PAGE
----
Amazon.com Inc. employees in Europe protested warehouse working conditions, some using the slogan “we are not robots,” in another challenge for the world’s biggest online retailer heading into its busiest time of year.
Workers in Germany, Spain, and France walked off the job at Amazon fulfillment centers on Black Friday, one of the busiest online shopping days of the year. In Italy and the U.K., workers protested at several facilities, according to Bloomberg Law.
More than 600 German workers at the company’s Bad Hersfeld facility walked out on Friday morning local time. In Spain, workers at Amazon’s Madrid-area San Fernando de Henares facility planned a two-day strike Friday and Saturday. That facility employs 1,800 workers and was last on strike during Amazon Prime Day, another major shopping day for the company in May, according to UNI Global Union.
About 500 workers in the U.K. demonstrated at five Amazon warehouses, according to the GMB union. Membership in the union among Amazon employees is small, national officer Mick Rix said. Images on social media showed small groups of people gathered with banners from the union.
“What we’re saying is Jeff Bezos, you’re the richest man in the world, you have the wealth and ability to make sure your workers are treated with respect and dignity,” Rix said. “You as the wealthiest man in the world would prefer to spend your wealth on space travel rather than on the people who create your wealth.”
Germany and the U.K. are among Amazon’s biggest international markets, accounting for more than $27 billion in sales in 2017. Germans are expected to buy about 2.4 billion euros ($2.7 billion) worth of goods on Black Friday and Cyber Monday, an increase of about 15 percent over last year. Amazon does not disclose sales totals for Spain.
Earlier this week, the company said it mistakenly shared customer data with undisclosed parties, a privacy misstep heading into the key holiday shopping period.
Amazon said on Friday that the demonstrations in Europe did not disrupt operations and disputed the level of protest participation claimed by some unions. The company has invested 27 billion euros and created more than 75,000 permanent jobs in Europe since 2010, it said in an email.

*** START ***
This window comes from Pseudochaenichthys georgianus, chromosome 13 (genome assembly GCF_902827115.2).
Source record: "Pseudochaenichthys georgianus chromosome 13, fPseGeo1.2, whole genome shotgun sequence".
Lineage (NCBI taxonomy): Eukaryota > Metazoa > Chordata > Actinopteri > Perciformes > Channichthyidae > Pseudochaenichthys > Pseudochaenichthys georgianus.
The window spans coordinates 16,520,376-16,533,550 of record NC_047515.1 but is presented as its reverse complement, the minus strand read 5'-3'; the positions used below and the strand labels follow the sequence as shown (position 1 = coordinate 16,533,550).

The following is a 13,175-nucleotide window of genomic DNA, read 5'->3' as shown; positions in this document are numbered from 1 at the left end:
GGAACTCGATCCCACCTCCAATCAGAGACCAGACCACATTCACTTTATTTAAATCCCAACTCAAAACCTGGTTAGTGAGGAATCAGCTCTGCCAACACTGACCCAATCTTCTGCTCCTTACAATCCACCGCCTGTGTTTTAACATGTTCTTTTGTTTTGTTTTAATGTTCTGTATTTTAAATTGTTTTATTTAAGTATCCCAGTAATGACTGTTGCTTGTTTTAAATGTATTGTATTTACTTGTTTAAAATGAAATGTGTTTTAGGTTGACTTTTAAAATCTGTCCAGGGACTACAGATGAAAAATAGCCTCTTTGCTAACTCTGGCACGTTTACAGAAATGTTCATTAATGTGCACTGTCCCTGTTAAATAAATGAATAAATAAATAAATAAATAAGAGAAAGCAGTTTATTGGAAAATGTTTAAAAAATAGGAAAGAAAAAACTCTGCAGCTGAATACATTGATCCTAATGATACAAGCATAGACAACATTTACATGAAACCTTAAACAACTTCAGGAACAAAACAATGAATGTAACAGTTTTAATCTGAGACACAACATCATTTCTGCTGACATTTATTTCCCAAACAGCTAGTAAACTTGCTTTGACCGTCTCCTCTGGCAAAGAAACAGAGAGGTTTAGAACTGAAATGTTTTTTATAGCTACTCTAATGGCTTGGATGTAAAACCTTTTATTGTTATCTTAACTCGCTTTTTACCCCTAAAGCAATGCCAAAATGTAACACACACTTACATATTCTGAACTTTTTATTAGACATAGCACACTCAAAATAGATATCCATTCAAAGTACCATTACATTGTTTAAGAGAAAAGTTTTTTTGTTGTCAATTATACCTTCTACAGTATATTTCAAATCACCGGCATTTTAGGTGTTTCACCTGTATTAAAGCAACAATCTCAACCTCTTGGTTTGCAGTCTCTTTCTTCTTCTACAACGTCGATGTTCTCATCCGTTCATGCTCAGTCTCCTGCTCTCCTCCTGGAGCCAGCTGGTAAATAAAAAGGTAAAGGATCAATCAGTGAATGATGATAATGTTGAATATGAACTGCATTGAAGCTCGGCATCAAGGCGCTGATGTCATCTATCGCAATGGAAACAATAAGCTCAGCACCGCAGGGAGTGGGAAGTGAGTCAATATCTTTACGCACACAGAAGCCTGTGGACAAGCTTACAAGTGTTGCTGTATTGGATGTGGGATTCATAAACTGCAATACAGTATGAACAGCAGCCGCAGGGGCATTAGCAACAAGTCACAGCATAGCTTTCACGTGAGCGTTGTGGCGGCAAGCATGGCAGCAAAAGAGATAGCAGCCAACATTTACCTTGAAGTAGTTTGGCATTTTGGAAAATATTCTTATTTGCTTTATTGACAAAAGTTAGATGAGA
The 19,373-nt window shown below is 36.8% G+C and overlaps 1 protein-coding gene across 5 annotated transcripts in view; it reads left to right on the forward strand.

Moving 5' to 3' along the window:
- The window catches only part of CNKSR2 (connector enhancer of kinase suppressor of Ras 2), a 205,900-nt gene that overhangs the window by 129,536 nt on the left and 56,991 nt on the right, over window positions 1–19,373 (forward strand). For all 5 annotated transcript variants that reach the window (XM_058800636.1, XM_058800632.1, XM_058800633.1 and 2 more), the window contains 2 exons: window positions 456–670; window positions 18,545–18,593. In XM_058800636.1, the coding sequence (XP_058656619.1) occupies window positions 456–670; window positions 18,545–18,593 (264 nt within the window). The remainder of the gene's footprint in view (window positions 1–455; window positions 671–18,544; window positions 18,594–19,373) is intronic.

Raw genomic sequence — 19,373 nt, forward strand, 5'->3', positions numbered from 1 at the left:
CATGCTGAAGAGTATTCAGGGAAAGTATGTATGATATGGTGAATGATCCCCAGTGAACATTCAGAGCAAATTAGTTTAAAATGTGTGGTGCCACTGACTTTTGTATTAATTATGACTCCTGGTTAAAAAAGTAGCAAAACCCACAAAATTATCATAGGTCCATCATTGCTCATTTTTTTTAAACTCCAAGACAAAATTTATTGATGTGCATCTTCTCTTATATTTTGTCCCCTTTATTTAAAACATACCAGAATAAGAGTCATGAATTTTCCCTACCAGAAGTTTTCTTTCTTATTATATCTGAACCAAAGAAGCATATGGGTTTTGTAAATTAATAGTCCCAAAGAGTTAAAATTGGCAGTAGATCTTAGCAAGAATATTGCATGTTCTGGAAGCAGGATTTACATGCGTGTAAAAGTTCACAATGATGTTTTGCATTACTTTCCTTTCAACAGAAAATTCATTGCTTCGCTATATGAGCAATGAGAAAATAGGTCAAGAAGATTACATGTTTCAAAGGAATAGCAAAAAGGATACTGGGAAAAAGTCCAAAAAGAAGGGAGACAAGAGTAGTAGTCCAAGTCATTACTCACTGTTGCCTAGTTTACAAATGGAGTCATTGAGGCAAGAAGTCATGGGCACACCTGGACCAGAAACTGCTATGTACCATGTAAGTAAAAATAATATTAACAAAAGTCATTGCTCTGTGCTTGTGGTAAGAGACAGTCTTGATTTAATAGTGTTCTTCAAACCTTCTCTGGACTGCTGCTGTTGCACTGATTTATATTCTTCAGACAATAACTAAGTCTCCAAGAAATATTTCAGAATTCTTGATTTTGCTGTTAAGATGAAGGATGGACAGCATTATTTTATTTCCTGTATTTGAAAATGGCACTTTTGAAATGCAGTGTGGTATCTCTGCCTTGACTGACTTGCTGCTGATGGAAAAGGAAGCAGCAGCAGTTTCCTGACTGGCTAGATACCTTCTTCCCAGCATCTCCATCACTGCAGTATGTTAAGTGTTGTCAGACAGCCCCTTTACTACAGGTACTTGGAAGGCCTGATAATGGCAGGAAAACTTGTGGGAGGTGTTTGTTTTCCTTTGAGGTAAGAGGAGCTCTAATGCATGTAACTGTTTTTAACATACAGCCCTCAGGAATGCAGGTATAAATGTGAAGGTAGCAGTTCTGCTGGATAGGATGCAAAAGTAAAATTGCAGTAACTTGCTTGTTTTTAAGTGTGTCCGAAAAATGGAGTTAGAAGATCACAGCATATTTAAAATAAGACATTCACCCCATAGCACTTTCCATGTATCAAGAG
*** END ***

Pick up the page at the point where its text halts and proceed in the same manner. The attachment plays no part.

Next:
“These are good jobs with highly competitive pay, full benefits, and innovative training programs,” the company said. “We provide safe and positive working conditions, and encourage anyone to come see for themselves by taking a tour at one of our fulfillment centers.”
Amazon has become a symbol of wealth inequality and corporate welfare in the U.S. since many of its warehouse workers receive government assistance for basic needs like food and health care, even though it is one of the world’s most valuable companies run by Chief Executive Officer Jeff Bezos, the world’s wealthiest man. The company tried to address the criticism in October by announcing all U.S. warehouse workers would be paid at least $15 an hour, though the company also eliminated some employee stock awards and bonuses.
Amazon faces worker backlashes in Europe more frequently due to a greater involvement of unions. None of Amazon’s U.S. warehouse workers is represented by unions.
Still, a group of Somali workers at Amazon’s Shakopee, Minnesota, fulfillment center plan to protest Dec. 14 following issues over workplace conditions and religious accommodations. Workers at Whole Foods, which is owned by Amazon, have recently begun talks of organizing across multiple stores, but there has yet to be a vote, according to Bloomberg Law.